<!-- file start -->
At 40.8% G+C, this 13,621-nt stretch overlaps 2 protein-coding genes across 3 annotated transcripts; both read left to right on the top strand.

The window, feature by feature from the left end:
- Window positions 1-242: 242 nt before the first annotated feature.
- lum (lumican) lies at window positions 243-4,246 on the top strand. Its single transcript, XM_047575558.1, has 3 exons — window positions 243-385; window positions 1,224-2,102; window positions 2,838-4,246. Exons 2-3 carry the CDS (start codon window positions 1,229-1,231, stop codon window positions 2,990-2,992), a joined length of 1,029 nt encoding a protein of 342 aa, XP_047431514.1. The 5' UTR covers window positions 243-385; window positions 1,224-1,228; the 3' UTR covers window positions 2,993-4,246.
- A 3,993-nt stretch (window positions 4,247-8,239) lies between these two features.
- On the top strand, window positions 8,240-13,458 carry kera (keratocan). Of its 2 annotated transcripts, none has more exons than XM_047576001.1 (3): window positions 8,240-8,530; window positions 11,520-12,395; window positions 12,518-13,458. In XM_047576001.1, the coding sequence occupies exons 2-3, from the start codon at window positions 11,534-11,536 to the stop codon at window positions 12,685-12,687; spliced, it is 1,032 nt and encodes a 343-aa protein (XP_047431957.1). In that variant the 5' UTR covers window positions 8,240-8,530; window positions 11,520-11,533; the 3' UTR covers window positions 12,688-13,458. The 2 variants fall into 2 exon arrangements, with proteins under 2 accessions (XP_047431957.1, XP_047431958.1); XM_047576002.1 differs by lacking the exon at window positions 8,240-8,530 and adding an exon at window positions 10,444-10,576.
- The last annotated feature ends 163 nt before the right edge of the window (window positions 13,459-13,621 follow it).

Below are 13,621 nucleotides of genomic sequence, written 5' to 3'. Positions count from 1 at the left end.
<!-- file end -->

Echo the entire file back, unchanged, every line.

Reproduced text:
At 40.8% G+C, this 13,621-nt stretch overlaps 2 protein-coding genes across 3 annotated transcripts; both read left to right on the top strand.

The window, feature by feature from the left end:
- Window positions 1-242: 242 nt before the first annotated feature.
- lum (lumican) lies at window positions 243-4,246 on the top strand. Its single transcript, XM_047575558.1, has 3 exons — window positions 243-385; window positions 1,224-2,102; window positions 2,838-4,246. Exons 2-3 carry the CDS (start codon window positions 1,229-1,231, stop codon window positions 2,990-2,992), a joined length of 1,029 nt encoding a protein of 342 aa, XP_047431514.1. The 5' UTR covers window positions 243-385; window positions 1,224-1,228; the 3' UTR covers window positions 2,993-4,246.
- A 3,993-nt stretch (window positions 4,247-8,239) lies between these two features.
- On the top strand, window positions 8,240-13,458 carry kera (keratocan). Of its 2 annotated transcripts, none has more exons than XM_047576001.1 (3): window positions 8,240-8,530; window positions 11,520-12,395; window positions 12,518-13,458. In XM_047576001.1, the coding sequence occupies exons 2-3, from the start codon at window positions 11,534-11,536 to the stop codon at window positions 12,685-12,687; spliced, it is 1,032 nt and encodes a 343-aa protein (XP_047431957.1). In that variant the 5' UTR covers window positions 8,240-8,530; window positions 11,520-11,533; the 3' UTR covers window positions 12,688-13,458. The 2 variants fall into 2 exon arrangements, with proteins under 2 accessions (XP_047431957.1, XP_047431958.1); XM_047576002.1 differs by lacking the exon at window positions 8,240-8,530 and adding an exon at window positions 10,444-10,576.
- The last annotated feature ends 163 nt before the right edge of the window (window positions 13,459-13,621 follow it).

Below are 13,621 nucleotides of genomic sequence, written 5' to 3'. Positions count from 1 at the left end.